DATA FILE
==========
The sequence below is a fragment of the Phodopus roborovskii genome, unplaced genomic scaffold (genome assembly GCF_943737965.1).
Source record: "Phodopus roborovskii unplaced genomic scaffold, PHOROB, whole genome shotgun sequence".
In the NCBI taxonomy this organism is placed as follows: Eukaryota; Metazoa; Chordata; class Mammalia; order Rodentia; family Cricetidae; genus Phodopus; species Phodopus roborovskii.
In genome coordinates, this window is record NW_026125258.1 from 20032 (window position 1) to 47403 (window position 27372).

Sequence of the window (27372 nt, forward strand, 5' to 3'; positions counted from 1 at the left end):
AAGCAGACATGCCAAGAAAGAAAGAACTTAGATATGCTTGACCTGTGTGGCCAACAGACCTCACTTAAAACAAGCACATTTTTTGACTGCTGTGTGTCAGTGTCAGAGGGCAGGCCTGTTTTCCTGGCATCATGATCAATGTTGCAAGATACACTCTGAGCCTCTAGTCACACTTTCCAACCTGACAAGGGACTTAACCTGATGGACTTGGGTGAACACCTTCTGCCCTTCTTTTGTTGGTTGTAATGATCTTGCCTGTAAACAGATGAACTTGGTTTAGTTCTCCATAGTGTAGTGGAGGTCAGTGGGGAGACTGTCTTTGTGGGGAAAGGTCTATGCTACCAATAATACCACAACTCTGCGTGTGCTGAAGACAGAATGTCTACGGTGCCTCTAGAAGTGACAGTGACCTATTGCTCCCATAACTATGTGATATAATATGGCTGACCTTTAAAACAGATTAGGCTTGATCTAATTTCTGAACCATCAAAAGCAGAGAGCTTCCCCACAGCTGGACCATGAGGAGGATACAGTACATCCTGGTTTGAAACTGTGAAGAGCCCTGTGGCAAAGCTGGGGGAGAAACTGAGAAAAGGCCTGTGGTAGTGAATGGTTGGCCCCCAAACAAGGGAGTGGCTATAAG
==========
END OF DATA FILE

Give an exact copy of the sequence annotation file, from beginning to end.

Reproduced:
The sequence below is a fragment of the Phodopus roborovskii genome, unplaced genomic scaffold (genome assembly GCF_943737965.1).
Source record: "Phodopus roborovskii unplaced genomic scaffold, PHOROB, whole genome shotgun sequence".
In the NCBI taxonomy this organism is placed as follows: Eukaryota; Metazoa; Chordata; class Mammalia; order Rodentia; family Cricetidae; genus Phodopus; species Phodopus roborovskii.
In genome coordinates, this window is record NW_026125258.1 from 20032 (window position 1) to 47403 (window position 27372).

Sequence of the window (27372 nt, forward strand, 5' to 3'; positions counted from 1 at the left end):
AAGCAGACATGCCAAGAAAGAAAGAACTTAGATATGCTTGACCTGTGTGGCCAACAGACCTCACTTAAAACAAGCACATTTTTTGACTGCTGTGTGTCAGTGTCAGAGGGCAGGCCTGTTTTCCTGGCATCATGATCAATGTTGCAAGATACACTCTGAGCCTCTAGTCACACTTTCCAACCTGACAAGGGACTTAACCTGATGGACTTGGGTGAACACCTTCTGCCCTTCTTTTGTTGGTTGTAATGATCTTGCCTGTAAACAGATGAACTTGGTTTAGTTCTCCATAGTGTAGTGGAGGTCAGTGGGGAGACTGTCTTTGTGGGGAAAGGTCTATGCTACCAATAATACCACAACTCTGCGTGTGCTGAAGACAGAATGTCTACGGTGCCTCTAGAAGTGACAGTGACCTATTGCTCCCATAACTATGTGATATAATATGGCTGACCTTTAAAACAGATTAGGCTTGATCTAATTTCTGAACCATCAAAAGCAGAGAGCTTCCCCACAGCTGGACCATGAGGAGGATACAGTACATCCTGGTTTGAAACTGTGAAGAGCCCTGTGGCAAAGCTGGGGGAGAAACTGAGAAAAGGCCTGTGGTAGTGAATGGTTGGCCCCCAAACAAGGGAGTGGCTATAAG